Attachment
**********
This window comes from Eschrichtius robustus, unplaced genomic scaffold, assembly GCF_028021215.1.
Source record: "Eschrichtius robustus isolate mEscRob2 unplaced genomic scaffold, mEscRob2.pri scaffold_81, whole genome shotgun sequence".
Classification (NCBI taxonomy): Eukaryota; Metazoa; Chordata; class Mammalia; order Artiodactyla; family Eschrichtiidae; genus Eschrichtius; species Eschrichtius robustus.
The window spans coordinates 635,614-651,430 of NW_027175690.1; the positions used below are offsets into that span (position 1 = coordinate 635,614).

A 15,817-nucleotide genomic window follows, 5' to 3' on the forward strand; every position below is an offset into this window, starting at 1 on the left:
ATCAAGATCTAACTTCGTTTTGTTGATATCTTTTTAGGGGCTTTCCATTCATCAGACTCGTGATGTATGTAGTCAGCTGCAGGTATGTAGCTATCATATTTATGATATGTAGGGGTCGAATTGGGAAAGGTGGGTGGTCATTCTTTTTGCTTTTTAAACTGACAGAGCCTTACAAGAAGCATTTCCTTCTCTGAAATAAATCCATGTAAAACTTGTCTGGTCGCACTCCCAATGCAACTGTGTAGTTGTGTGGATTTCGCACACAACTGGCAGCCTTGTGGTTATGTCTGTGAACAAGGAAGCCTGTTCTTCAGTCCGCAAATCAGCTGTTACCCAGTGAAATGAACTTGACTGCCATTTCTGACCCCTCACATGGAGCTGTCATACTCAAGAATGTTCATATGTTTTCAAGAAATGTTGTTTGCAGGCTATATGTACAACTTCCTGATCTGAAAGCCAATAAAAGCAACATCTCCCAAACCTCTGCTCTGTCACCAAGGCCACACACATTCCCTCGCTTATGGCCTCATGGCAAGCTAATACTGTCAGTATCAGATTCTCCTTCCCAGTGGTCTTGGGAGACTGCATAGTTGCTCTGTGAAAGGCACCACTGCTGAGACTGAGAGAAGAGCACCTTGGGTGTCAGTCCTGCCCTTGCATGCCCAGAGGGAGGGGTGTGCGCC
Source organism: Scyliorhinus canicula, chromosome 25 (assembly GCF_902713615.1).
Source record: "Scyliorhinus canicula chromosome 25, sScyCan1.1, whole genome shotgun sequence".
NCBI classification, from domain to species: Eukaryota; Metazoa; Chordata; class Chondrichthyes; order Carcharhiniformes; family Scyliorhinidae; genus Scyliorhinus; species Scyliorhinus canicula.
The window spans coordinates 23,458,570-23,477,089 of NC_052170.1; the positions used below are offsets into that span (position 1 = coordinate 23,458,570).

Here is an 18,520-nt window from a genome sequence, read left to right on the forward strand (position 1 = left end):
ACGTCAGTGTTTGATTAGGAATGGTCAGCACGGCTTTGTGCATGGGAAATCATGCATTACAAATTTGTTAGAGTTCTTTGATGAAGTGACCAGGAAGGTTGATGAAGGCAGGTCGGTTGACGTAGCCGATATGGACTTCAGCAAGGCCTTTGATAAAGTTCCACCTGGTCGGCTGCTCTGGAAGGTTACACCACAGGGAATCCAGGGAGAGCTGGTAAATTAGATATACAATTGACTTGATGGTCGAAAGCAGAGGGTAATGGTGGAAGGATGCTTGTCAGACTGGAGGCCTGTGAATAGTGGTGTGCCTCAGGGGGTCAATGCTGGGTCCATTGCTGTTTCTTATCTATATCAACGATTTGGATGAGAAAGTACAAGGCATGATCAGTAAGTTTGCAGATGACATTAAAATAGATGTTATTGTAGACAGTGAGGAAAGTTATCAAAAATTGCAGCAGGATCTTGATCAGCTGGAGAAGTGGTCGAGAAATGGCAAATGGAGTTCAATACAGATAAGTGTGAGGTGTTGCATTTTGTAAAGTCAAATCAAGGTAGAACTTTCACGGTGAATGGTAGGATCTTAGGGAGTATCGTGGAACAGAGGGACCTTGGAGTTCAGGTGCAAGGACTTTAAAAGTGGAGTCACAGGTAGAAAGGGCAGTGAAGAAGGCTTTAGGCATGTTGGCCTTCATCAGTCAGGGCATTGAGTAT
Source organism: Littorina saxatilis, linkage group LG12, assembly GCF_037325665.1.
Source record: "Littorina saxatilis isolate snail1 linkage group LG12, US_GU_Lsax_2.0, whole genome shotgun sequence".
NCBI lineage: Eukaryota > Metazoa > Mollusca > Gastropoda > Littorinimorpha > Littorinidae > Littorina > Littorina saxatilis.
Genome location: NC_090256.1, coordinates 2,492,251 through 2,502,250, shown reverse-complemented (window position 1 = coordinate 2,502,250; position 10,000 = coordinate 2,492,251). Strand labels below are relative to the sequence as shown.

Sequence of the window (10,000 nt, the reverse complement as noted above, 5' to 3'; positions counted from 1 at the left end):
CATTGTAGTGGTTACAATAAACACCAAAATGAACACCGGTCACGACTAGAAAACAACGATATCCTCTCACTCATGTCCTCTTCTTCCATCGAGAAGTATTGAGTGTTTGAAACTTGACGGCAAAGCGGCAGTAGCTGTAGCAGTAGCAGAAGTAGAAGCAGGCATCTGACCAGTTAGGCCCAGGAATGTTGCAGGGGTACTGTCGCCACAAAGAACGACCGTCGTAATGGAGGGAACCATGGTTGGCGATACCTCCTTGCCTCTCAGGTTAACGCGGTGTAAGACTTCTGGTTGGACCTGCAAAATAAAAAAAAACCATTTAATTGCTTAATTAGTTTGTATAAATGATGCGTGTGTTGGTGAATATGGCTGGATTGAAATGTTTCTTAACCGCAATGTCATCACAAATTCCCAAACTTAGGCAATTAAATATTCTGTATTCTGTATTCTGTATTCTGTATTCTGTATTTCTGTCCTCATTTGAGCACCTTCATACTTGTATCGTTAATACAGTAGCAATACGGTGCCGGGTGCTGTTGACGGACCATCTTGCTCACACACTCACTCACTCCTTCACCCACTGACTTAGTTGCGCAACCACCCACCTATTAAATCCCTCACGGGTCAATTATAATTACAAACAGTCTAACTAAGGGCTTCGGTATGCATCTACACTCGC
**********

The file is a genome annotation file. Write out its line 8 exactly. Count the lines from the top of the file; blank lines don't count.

Source record: "Scyliorhinus canicula chromosome 25, sScyCan1.1, whole genome shotgun sequence".